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Estimating the Relationship between Employer-Provided Health Insurance, Worker Mobility, and Wages

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  • Martha Harrison Stinson

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    (U.S. Census Bureau)

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    Abstract

    Two separate literatures have sought to quantify the relationship between wages and job tenure and quit decisions and employer-provided health insurance. The fundamental difficulty in both cases is the presence of unobservable person and job characteristics that are correlated with both compensation outcomes and personal mobility. This paper seeks to bring these two strands of research together by estimating a joint model of wages, hazard of a job ending, and probability of holding employer-provided health insurance and allowing for correlated person and job heterogeneity across the three equations. Using data from the 1990 and 1996 Survey of Income and Program Participation (SIPP) Panels linked to SSA administrative job histories, the model is estimable due to the presence of monthly wage, job tenure, and health insurance observations for a relatively large, nationally representative sample of people over the course of 2 1/2 and 4 years respectively. Multiple jobs per person and multiple observations per job allow the identification of the part of the variation in wages, tenure, and health insurance status due to unobservable person and job characteristics and the correlation between individual and job propensities for high wages, low mobility, and high probability of benefits. The explicit modeling of this correlation not only produces unbiased estimates of the tenure and health insurance effects, but also allows the comparison of hazard rates for high-wage jobs versus jobs with a high probability of providing health insurance. I find substantial levels of job-lock of 30%-60% and annual returns to seniority of 1.5%-2% after the first four years of a job. In addition, I find that increasing the job-specific probability of obtaining employer-provided health insurance from 60% to 73%, or increasing the job-specific hourly wage rate by $.80, are both associated with an equivalent 6% decrease in the hazard of the employer-worker match ending, although, on average, the dollar value of the wage benefit is higher.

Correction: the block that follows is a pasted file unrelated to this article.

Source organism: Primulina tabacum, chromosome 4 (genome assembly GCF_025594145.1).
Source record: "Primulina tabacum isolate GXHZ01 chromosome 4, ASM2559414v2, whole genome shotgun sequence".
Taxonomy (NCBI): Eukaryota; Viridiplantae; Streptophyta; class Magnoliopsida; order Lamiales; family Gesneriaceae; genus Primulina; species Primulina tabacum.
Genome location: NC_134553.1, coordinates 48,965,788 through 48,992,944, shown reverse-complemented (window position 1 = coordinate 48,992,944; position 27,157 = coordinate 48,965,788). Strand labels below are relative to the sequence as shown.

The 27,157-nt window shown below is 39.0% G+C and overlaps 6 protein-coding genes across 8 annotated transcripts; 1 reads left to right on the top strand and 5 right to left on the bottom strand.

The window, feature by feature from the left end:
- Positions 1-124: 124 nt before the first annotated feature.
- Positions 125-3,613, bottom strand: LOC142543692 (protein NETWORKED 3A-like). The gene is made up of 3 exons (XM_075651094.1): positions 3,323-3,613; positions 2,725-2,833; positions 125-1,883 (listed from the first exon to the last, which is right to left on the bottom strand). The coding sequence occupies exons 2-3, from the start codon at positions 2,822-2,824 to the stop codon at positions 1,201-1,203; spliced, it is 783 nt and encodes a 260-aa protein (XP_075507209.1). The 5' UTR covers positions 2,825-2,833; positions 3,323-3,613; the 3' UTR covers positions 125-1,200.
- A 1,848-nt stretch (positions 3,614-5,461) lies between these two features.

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    Bibliographic Info

    Paper provided by International Conferences on Panel Data in its series 10th International Conference on Panel Data, Berlin, July 5-6, 2002 with number B1-2.

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    Date of creation: Jan 2002
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    Handle: RePEc:cpd:pd2002:b1-2

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    1. John M. Abowd & Francis Kramarz & David N. Margolis, 1994. "High Wage Workers and High Wage Firms," NBER Working Papers 4917, National Bureau of Economic Research, Inc.
    2. Robert H. Topel, 1990. "Specific Capital, Mobility, and Wages: Wages Rise with Job Seniority," NBER Working Papers 3294, National Bureau of Economic Research, Inc.
    3. Kanika Kapur, 1998. "The Impact of health on job mobility: A measure of job lock," Industrial and Labor Relations Review, ILR Review, Cornell University, ILR School, vol. 51(2), pages 282-298, January.
    4. Topel, Robert H & Ward, Michael P, 1992. "Job Mobility and the Careers of Young Men," The Quarterly Journal of Economics, MIT Press, vol. 107(2), pages 439-79, May.
    5. Lee A. LILLARD, 1999. "Job Turnover Heterogeneity and Person-Job-Specific Time-Series Wages," Annales d'Economie et de Statistique, ENSAE, issue 55-56, pages 183-210.
    6. Alan C. Monheit & Philip F. Cooper, 1994. "Health insurance and job mobility: Theory and evidence," Industrial and Labor Relations Review, ILR Review, Cornell University, ILR School, vol. 48(1), pages 68-85, October.
    7. Brigitte C. Madrian, 1993. "Employment-Based Health Insurance and Job Mobility: Is There Evidence ofJob-Lock?," NBER Working Papers 4476, National Bureau of Economic Research, Inc.
    8. Joseph G. Altonji & Robert A. Shakotko, 1985. "Do Wages Rise With Job Seniority?," NBER Working Papers 1616, National Bureau of Economic Research, Inc.
    9. Abraham, Katharine G & Farber, Henry S, 1987. "Job Duration, Seniority, and Earnings," American Economic Review, American Economic Association, vol. 77(3), pages 278-97, June.
    10. Donna B. Gilleskie & Byron F. Lutz, 2002. "The Impact of Employer-Provided Health Insurance on Dynamic Employment Transitions," Journal of Human Resources, University of Wisconsin Press, vol. 37(1), pages 129-162.
    11. Thomas C. Buchmueller & Robert G. Valletta, 1996. "The effects of employer-provided health insurance on worker mobility," Industrial and Labor Relations Review, ILR Review, Cornell University, ILR School, vol. 49(3), pages 439-455, April.
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    Cited by:
    1. John M. Abowd & Paul A. Lengermann & Kevin L. McKinney, 2002. "The Measurement of Human Capital in the U.S. Economy," Longitudinal Employer-Household Dynamics Technical Papers 2002-09, Center for Economic Studies, U.S. Census Bureau, revised Mar 2003.

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